Examining Face Validity of Visual Stimuli Used in Preference Assessments for Older Adults With Communication Impairments

Vanessa L. Burshnic-Neal, Kelly Knollman-Porter, Rachel H. Topper, Eleanor S. McConnell, Kimberly Vanhaitsma, Katherine M. Abbott

Research output: Contribution to journalArticlepeer-review


Purpose: Preference assessment is integral to person-centered treatment planning for older adults with communication impairments. There is a need to validate photographs used in preference assessment for this population. Therefore, this study aimed to establish preliminary face validity of photographs selected to enhance comprehension of questions from the Preferences for Everyday Living Inventory–Nursing Home (PELI-NH) and describe themes in older adults’ recommendations for revising photographic stimuli. Method: This qualitative, cognitive interviewing study included 21 participants with an average age of 75 years and no known cognitive or communication deficits. Photographic stimuli were randomized and evaluated across one to two interview sessions. Participants were asked to describe what the preference stimuli represented to them. Responses were scored to assess face validity. Participants were then shown the PELI-NH written prompt and asked to evaluate how well the photograph(s) represented the preference. A semideductive thematic analysis was conducted on interview transcripts to summarize themes in participant feedback. Results: Forty-six (64%) stimuli achieved face validity criteria without revisions. Six (8%) stimuli achieved face validity after one partial revision. Twenty (28%) stimuli required multiple revisions and reached feedback saturation, requiring team review for finalization. Thematic analysis revealed challenges interpreting stimuli (e.g., multiple meanings) and participant preferences for improving photographs (e.g., aesthetics). Conclusions: Cognitive interviewing was useful for improving face validity of stimuli pertaining to personal care topics. Abstract and subjective preferences (e.g., cultural traditions) may be more challenging to represent. This study provides a framework for further testing with older adults with cognitive, communication, and hearing impairments.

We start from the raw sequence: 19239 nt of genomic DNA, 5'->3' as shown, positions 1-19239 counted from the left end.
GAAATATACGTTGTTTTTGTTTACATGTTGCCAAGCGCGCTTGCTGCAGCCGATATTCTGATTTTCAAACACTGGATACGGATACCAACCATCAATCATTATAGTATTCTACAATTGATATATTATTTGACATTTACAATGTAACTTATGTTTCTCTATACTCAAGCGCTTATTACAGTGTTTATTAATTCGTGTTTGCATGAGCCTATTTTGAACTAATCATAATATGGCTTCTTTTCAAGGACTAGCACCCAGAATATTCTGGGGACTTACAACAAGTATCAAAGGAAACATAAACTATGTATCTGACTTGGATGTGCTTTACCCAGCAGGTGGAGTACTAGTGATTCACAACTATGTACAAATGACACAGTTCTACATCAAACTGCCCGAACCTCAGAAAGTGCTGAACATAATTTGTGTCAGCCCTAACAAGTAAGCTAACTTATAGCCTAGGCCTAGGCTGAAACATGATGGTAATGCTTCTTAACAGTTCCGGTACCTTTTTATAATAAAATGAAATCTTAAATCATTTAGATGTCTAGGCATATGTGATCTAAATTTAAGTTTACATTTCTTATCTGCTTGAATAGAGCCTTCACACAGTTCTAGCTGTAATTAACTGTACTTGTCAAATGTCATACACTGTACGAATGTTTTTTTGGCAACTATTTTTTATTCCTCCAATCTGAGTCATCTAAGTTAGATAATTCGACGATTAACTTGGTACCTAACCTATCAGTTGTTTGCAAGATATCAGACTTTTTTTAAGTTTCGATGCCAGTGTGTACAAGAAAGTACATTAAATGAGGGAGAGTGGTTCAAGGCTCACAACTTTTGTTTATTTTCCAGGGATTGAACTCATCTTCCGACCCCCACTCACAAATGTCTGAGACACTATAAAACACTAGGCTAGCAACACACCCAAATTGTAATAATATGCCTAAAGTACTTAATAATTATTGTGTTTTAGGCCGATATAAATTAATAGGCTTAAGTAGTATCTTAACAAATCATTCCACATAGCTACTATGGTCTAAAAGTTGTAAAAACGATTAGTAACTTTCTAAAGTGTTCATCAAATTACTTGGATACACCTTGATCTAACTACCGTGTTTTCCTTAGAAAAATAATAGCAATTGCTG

Original languageEnglish (US)
Pages (from-to)1297-1318
Number of pages22
JournalAmerican journal of speech-language pathology
Issue number3
StatePublished - May 2022

All Science Journal Classification (ASJC) codes

  • Otorhinolaryngology
  • Developmental and Educational Psychology
  • Linguistics and Language
  • Speech and Hearing


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